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Akram Khan to retire from full-length dance performance

Posted on October 10, 2017

XENOS®Jean Louis Fernandez 068 e1507639255752

Akram Khan has announced his final full-length solo production. XENOS, which will have its premiere at London’s Sadler’s Wells in May 2018, is inspired by Greek mythology and by World War I. It will mark Khan’s final performances as a dancer in an evening-length work.

Commissioned by 14-18 NOW, the UK’s arts programme for the World War I centenary, will draw on the story of a shell-shocked Indian soldier trapped in a trench. This event will be seen in terms of the myth of Prometheus, the titan who stole fire from the gods and gave it to mankind. XENOS, meaning “stranger” or “foreigner”, will have a text by playwright Jordan Tannahill, with a movement language that shifts between classical kathak and contemporary dance.

Khan said: “I want to explore our connection with our past and our future, investigating specific questions that confront me more and more every day, such as how does ‘myth’ play a part in today’s society? XENOS explores the central question at the heart of the myth – was Prometheus’ gift the blessing or the curse of mankind? And at its centre is a colonial soldier, one of over 4 million men mobilised on behalf of the British empire. 1.5 million of these recruits were Indian, mostly peasant-warriors from North and North-Western India, and they fought and died in Europe, Africa and the Middle East. Many sepoys were buried abroad, while those who returned home, often mutilated and traumatised, were estranged from their own histories, homelands and countrymen, becoming xenoi.

“So, do we need to tell other people’s stories just in case they vanish? Who are the ‘other’ people? Are stories of human journeys told and retold again and again, so we can eventually learn from our mistakes? Who are ‘we’, a collective or many individuals? What makes us human? Are we still human?”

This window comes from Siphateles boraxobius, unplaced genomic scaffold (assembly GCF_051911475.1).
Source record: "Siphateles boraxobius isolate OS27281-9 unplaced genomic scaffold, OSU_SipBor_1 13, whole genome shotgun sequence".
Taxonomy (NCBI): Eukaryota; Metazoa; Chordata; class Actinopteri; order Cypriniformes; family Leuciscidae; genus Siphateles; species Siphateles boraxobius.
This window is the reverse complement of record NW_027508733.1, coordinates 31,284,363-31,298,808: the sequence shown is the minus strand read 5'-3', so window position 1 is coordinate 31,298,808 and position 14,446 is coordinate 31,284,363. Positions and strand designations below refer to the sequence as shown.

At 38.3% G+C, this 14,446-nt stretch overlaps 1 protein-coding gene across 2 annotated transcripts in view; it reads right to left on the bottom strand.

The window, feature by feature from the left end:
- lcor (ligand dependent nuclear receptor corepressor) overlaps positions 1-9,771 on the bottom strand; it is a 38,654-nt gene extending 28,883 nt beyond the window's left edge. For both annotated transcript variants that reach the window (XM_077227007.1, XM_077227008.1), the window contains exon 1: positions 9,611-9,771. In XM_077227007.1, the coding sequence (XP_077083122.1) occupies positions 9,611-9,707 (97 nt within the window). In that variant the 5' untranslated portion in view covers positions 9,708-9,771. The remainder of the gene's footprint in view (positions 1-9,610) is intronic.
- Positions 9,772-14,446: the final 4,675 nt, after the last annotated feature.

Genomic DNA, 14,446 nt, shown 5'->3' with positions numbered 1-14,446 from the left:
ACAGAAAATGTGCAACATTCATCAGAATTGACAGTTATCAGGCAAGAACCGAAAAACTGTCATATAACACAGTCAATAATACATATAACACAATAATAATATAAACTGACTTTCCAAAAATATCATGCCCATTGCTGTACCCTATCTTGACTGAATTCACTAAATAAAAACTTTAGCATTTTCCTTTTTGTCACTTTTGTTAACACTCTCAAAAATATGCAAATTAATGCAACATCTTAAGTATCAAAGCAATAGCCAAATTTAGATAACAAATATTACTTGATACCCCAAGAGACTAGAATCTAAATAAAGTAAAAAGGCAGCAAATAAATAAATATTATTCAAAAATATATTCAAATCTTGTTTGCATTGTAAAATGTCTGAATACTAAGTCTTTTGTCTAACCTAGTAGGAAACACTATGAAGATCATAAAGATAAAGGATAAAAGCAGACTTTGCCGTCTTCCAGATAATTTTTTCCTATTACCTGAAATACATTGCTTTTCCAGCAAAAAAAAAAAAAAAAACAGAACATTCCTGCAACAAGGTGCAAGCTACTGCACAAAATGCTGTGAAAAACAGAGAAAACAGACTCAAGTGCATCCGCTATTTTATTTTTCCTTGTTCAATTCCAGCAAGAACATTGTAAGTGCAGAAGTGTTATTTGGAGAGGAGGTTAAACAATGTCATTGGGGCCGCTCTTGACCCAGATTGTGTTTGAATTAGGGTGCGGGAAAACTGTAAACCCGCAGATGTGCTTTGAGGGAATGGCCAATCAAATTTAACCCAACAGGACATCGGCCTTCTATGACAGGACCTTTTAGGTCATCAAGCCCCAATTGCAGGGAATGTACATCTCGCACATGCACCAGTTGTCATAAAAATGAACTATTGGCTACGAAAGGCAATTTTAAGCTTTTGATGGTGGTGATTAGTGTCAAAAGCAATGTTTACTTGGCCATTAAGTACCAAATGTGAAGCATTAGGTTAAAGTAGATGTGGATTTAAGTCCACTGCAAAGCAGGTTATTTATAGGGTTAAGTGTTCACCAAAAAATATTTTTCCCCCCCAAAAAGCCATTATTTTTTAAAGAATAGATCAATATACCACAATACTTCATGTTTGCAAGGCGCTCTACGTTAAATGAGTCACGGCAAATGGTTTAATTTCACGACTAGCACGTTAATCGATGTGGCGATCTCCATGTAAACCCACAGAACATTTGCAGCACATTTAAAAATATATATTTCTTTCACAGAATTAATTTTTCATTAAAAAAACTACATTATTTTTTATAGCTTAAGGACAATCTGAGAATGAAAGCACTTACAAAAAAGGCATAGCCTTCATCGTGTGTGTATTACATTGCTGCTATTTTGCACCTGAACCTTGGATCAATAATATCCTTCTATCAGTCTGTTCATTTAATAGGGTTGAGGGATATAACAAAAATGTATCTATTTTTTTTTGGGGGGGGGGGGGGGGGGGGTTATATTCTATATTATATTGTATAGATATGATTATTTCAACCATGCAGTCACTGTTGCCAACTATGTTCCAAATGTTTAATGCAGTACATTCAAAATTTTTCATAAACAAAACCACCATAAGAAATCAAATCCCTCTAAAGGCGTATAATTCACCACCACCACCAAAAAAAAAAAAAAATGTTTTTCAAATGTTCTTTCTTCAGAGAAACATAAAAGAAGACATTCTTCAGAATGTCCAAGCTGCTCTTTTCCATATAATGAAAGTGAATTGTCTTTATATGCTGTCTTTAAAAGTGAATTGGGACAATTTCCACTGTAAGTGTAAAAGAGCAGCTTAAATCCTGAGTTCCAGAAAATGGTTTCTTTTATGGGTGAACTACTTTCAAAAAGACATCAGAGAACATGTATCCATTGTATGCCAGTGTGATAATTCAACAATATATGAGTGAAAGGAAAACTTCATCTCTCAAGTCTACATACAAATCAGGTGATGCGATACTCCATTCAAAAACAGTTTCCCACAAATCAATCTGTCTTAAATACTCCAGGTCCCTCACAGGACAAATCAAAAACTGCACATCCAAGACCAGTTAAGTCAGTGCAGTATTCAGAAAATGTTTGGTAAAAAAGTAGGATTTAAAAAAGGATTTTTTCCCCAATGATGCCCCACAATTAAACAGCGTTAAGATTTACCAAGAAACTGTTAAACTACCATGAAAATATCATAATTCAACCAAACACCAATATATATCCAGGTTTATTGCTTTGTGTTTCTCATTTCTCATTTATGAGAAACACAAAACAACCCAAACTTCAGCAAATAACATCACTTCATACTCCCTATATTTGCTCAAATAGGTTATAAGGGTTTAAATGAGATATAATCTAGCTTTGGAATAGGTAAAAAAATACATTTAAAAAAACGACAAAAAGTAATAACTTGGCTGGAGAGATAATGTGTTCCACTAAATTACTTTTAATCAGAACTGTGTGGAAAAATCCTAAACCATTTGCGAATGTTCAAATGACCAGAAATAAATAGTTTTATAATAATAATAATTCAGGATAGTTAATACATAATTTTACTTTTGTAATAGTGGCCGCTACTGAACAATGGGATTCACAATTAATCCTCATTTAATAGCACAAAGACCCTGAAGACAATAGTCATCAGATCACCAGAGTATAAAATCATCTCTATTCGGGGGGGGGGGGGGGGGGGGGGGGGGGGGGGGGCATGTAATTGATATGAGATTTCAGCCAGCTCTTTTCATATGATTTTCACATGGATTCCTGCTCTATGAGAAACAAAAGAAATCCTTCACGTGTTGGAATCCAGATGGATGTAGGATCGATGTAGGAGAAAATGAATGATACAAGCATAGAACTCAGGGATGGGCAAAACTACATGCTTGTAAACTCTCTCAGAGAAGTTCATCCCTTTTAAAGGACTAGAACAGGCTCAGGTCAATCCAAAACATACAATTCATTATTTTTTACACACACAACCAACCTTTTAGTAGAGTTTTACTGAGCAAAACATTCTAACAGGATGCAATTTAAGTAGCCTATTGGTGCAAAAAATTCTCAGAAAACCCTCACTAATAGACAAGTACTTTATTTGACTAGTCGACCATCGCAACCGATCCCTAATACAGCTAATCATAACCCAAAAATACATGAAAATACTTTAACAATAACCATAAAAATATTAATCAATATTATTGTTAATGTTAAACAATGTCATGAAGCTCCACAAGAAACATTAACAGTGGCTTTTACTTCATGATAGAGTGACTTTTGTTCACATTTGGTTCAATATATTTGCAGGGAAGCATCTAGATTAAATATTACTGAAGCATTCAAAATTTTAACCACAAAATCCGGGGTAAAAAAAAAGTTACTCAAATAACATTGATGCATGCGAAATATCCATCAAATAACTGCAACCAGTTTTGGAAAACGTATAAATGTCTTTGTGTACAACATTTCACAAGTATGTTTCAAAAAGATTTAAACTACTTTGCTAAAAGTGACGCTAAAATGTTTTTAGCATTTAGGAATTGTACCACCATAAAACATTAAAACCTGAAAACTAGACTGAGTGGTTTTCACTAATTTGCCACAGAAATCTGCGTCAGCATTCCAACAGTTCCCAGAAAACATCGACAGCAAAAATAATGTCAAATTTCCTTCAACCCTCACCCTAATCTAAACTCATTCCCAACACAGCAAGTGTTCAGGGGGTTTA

Akram Khan’s XENOS. Photograph: Nicol Vizioli

As in his 2011 solo work DESH, Khan will work with dramaturg Ruth Little, lighting designer Michael Hulls and costume designer Kimie Nakano. The set will be designed by Mirella Weingarten.

Khan will be joined on stage by percussionist B C Manjunath, vocalist Aditya Prakash, bass player Nina Harries, violinist Andrew Maddick and saxophonist Tamar Osborn. The music will be composed by Vincenzo Lamagna, who created the scores for Khan’s Until the Lions and his Giselle for English National Ballet.

Co-produced by Sadler’s Wells, XENOS will have its UK premiere performances from May 29 to June 9, before an international tour. The London performances will also open the 14-18 NOW commemoration season. Tickets will go on sale on November 6.

In November, Khan will present a new Channel 4 documentary on living with robots, exploring the impact artificial intelligence is having on human relationships. Travelling from the UK to Japan and the US, he meets robots already coexisting with humans and scientists harnessing artificial intelligence and advanced robotic mobility techniques to make machines for the 21st century. The film’s finale will be a new work with dancer Ching-Ying Chien, portraying the emotional tensions and connections in human-robot relationships. Directed by Hannah Berryman, the film has the provisional title Can We Live With Robots?.


Top: Akram Khan. Photograph: Jean Louis Fernandez

Zoë was born in Edinburgh, and saw her first dance performances at the Festival there. She is the dance critic of The Independent, and has also written for The Independent on Sunday, The Scotsman and Dancing Times. In 2002, she received her doctorate from the University of York for a thesis on “Nationhood and epic romance: Ariosto, Sidney, Spenser”. She is the author of The Royal Ballet: 75 Years and The Ballet Lover’s Companion.

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